CHICAGO, Feb. 8, 2001 -- Mercury confirms today at the Chicago Auto Show that it will bring back the Marauder, an iconic vehicle from the brand's past, in the form of a four-door, five-passenger performance sedan powered by a V-8 engine expected to produce more than 300 horsepower. The Marauder is expected to reach Lincoln Mercury showrooms in the early summer of 2002 as a 2003 model.
"Mercury Marauder doesn't take a lot of explaining. It's fast, it's black and it looks cool," says Ben Gibert, director of Mercury vehicles. Based on a concept vehicle at the 1998 Specialty Equipment Market Association (SEMA) show, the production Mercury Marauder will have impressive performance credentials:
Technical specifications, pricing, ordering information and an on-sale date will be released closer to production.
"The Mercury Marauder will be part of the household fleet, so power is not the customer's only concern. It must have functionality to accommodate everyday needs," Marauder Brand Manager Tony Picarello said. "Marauder is a rebel with a cause. It is power and substance."
"The new Marauder will make Mercury a stronger brand, but its impact will go beyond the buzz or a single sale," says Jennifer Moneagle, Mercury group brand manager. "Mercury customers by definition are individuals who do not follow the crowd, and the Marauder's performance and bold styling will really let it stand apart from everyday vehicles.
"Most Marauder customers will be well-educated and relatively affluent. Many will be married with children at home, and most will probably own two or more vehicles," she adds.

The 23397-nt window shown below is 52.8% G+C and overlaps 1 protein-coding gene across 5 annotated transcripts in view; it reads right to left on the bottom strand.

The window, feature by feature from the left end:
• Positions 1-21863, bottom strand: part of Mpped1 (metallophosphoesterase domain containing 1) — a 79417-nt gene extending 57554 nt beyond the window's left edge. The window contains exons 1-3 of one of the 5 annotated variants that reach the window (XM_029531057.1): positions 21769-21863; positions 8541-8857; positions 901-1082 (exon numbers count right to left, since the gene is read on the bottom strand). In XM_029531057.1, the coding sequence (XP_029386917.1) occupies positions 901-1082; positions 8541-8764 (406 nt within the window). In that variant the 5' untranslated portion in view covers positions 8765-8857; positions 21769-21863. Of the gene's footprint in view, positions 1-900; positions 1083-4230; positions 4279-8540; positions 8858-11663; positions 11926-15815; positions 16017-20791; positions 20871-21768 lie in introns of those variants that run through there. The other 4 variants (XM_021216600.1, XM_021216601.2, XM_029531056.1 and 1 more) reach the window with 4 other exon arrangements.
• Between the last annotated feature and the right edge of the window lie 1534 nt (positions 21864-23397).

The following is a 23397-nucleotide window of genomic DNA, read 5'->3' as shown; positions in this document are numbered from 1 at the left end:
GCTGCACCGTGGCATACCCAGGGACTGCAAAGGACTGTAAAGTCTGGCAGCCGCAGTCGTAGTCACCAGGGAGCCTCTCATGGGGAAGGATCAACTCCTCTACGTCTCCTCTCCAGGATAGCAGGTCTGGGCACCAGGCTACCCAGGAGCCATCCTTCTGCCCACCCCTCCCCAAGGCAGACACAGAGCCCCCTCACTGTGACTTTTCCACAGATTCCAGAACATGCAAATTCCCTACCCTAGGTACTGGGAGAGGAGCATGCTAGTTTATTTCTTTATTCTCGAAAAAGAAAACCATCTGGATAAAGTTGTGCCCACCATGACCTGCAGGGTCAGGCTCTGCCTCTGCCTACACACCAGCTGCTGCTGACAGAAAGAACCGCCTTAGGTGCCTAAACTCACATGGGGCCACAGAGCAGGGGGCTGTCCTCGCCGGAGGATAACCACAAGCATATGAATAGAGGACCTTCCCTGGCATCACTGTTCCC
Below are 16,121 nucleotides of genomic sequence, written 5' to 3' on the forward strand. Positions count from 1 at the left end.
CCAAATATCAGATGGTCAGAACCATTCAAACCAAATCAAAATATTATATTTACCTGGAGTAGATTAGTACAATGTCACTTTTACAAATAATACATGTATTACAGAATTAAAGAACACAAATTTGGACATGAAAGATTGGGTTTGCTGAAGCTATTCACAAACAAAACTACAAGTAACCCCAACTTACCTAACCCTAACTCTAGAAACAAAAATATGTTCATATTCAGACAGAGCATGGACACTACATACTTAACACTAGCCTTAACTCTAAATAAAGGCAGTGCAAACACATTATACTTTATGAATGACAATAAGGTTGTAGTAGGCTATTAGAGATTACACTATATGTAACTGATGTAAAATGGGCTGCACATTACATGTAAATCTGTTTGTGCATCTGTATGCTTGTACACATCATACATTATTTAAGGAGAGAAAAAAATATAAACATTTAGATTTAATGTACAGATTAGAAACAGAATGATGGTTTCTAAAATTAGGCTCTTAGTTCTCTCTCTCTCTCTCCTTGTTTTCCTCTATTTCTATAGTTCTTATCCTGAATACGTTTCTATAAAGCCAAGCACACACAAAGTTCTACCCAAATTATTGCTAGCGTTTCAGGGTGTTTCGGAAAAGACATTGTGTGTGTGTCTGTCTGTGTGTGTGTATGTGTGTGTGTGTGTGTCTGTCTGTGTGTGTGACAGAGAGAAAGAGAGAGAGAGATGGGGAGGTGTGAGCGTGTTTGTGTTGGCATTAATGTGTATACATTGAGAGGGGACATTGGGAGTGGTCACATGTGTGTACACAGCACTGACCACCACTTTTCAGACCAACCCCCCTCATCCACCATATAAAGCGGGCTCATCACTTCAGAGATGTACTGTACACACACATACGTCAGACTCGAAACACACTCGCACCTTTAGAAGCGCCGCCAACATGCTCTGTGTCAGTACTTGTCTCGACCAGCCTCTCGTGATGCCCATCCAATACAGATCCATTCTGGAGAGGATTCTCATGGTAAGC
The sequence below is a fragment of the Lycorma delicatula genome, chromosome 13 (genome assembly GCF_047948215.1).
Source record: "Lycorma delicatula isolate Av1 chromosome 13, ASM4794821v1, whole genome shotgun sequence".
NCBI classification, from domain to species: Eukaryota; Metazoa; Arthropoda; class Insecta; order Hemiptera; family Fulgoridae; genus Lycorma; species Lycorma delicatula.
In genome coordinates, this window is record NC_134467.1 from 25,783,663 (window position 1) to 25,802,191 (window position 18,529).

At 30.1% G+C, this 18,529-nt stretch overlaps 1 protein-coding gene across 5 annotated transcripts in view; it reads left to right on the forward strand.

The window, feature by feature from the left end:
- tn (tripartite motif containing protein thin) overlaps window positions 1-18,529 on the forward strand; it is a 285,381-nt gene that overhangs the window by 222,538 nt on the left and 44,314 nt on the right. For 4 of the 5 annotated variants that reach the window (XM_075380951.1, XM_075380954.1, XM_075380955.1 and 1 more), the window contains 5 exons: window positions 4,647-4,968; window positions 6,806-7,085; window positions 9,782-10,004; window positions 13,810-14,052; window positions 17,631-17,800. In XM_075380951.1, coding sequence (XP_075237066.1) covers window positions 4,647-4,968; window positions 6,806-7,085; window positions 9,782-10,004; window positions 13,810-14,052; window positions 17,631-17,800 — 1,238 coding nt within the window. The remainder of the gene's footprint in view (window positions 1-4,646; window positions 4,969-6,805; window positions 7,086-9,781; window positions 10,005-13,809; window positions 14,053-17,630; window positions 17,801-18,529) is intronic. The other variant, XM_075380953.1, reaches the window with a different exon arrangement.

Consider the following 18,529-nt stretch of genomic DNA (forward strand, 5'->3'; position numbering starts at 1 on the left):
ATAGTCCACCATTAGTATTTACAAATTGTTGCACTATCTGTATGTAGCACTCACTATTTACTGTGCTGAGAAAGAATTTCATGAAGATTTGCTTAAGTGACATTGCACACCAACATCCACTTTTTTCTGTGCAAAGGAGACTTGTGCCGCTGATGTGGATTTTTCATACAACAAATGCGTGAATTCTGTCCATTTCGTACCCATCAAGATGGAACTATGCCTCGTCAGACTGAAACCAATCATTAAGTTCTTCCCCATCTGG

The first Mercury Marauder was introduced at the dawn of the muscle car era as a1963 ½ model, and was designed to capitalize on the success of the Bill Stroppe-prepared Mercurys on stock car tracks around the country. The "slantback" two-door hardtop was built on a 120-inch wheelbase and measured almost 18-feet in length.
Mercurys in Marauder trim were offered with engines ranging from a comparatively mild 390-cubic inch OHV V-8 with two-barrel carburetor to a considerably more robust 406-cubic inch V-8 that produced 405 horsepower (gross). The now legendary Parnelli Jones piloted a 406-powered Marauder to victory at the Pike's Peak Hill Climb on July 4, 1963 and set a new stock car record in the process.
One of the most desirable of the early Mercury Marauders was the 1964 model equipped with the 427-cubic inch "Super Marauder" V-8. This engine, which pumped out a whopping 425-horsepower (gross), boasted all of the requisite 1960s-era technology for performance engines, including twin four-barrel carburetors, high-compression 11.5:1 pistons and cross-bolted main bearing caps.
After 1965, the Marauder name was not used again, until Mercury introduced a new full-size platform in 1969. The Mercury Marauder introduced that year was described by a Mercury executive as "the car for individuals who want strong road performance with the full measure of luxury that comes with full-size automobiles."
was an apt description of the 1969 Mercury Marauder and top-of-the-line
Marauder X-100, which rode on 121-inch wheelbases and measured slightly
more than 219 inches in length (about four inches longer than the 1964
models). Both models featured a tunnel-back design with the trailing
edges of the rear roof pillars flowing down and extending to the rear.
A special two-tone paint option featured the entire tunnel-back area
of the car with a matte finish in a color to compliment the main body
The heart of the X-100, the higher performance and more-ornately trimmed version, was an all-new 429 cubic-inch V-8 engine rated at 360 horsepower (gross). Road testers clocked the X-100 at 0-to-60 mph in eight seconds and reported a top speed of 125 mph. The five-passenger Marauder featured a 390 cubic-inch V-8 engine and a fresh new design. With these two models, Marauder became an official Mercury nameplate.
Mercury, based in Irvine, Calif., markets the full line of Mercury vehicles, including Cougar, Sable, Grand Marquis, Mountaineer and Villager.